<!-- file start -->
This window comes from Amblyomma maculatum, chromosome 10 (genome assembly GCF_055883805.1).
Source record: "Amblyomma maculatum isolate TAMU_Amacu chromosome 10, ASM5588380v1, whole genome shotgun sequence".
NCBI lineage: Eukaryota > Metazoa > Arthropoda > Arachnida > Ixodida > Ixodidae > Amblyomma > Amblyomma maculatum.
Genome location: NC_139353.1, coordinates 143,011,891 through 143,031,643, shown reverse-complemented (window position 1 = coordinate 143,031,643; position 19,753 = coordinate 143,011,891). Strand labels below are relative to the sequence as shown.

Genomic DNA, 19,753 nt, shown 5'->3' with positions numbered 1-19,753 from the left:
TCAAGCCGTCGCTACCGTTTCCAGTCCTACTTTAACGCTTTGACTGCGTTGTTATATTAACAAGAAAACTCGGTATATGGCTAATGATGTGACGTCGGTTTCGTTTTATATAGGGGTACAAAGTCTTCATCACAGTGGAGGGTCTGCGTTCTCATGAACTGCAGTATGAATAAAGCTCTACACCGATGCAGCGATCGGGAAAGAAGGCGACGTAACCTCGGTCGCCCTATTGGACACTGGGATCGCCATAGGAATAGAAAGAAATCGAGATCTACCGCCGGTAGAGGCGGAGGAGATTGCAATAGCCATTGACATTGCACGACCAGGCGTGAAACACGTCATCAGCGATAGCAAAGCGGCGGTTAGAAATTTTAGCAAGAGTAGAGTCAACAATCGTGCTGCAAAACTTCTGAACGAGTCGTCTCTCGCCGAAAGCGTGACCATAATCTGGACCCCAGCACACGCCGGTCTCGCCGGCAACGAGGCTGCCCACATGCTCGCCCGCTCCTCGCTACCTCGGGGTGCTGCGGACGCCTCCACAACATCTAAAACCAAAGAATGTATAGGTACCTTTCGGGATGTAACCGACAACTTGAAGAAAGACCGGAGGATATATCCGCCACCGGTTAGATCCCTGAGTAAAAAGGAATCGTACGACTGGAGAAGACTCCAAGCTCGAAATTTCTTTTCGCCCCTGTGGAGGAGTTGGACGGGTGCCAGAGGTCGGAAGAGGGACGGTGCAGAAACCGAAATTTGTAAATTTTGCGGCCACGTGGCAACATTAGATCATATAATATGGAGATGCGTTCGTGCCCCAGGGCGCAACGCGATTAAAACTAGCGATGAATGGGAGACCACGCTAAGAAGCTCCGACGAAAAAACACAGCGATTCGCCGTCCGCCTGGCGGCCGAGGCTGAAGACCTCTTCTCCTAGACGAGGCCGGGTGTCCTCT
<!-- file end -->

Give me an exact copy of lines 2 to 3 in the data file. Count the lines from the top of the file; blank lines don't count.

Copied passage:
Source record: "Amblyomma maculatum isolate TAMU_Amacu chromosome 10, ASM5588380v1, whole genome shotgun sequence".
NCBI lineage: Eukaryota > Metazoa > Arthropoda > Arachnida > Ixodida > Ixodidae > Amblyomma > Amblyomma maculatum.